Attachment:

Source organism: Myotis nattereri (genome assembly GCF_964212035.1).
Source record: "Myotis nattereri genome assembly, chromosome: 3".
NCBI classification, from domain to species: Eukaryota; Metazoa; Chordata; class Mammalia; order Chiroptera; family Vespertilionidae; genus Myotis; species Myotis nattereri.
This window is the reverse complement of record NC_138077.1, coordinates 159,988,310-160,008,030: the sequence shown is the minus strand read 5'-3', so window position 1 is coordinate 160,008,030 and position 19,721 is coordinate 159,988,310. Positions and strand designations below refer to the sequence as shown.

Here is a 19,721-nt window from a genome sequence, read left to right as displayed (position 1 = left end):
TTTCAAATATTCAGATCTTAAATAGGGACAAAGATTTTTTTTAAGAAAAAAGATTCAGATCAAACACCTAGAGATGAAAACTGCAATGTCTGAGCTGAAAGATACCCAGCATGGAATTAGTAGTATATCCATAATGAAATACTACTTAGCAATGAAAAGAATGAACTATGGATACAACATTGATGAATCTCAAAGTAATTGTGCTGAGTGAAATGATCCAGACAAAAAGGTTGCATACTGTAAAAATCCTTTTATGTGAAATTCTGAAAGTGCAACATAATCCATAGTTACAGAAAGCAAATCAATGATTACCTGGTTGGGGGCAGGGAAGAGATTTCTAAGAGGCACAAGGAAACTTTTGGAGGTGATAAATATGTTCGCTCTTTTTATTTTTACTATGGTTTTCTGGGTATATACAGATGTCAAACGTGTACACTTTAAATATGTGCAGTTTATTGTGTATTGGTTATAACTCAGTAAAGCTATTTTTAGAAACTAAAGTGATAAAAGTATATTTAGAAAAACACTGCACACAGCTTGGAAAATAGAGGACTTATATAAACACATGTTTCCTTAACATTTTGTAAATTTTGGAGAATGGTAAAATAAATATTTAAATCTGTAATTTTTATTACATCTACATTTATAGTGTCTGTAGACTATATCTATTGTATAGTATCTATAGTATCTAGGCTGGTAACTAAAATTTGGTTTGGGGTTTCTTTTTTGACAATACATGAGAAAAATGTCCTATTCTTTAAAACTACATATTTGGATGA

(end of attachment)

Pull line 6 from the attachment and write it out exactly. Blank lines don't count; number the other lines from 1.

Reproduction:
TTTCAAATATTCAGATCTTAAATAGGGACAAAGATTTTTTTTAAGAAAAAAGATTCAGATCAAACACCTAGAGATGAAAACTGCAATGTCTGAGCTGAAAGATACCCAGCATGGAATTAGTAGTATATCCATAATGAAATACTACTTAGCAATGAAAAGAATGAACTATGGATACAACATTGATGAATCTCAAAGTAATTGTGCTGAGTGAAATGATCCAGACAAAAAGGTTGCATACTGTAAAAATCCTTTTATGTGAAATTCTGAAAGTGCAACATAATCCATAGTTACAGAAAGCAAATCAATGATTACCTGGTTGGGGGCAGGGAAGAGATTTCTAAGAGGCACAAGGAAACTTTTGGAGGTGATAAATATGTTCGCTCTTTTTATTTTTACTATGGTTTTCTGGGTATATACAGATGTCAAACGTGTACACTTTAAATATGTGCAGTTTATTGTGTATTGGTTATAACTCAGTAAAGCTATTTTTAGAAACTAAAGTGATAAAAGTATATTTAGAAAAACACTGCACACAGCTTGGAAAATAGAGGACTTATATAAACACATGTTTCCTTAACATTTTGTAAATTTTGGAGAATGGTAAAATAAATATTTAAATCTGTAATTTTTATTACATCTACATTTATAGTGTCTGTAGACTATATCTATTGTATAGTATCTATAGTATCTAGGCTGGTAACTAAAATTTGGTTTGGGGTTTCTTTTTTGACAATACATGAGAAAAATGTCCTATTCTTTAAAACTACATATTTGGATGA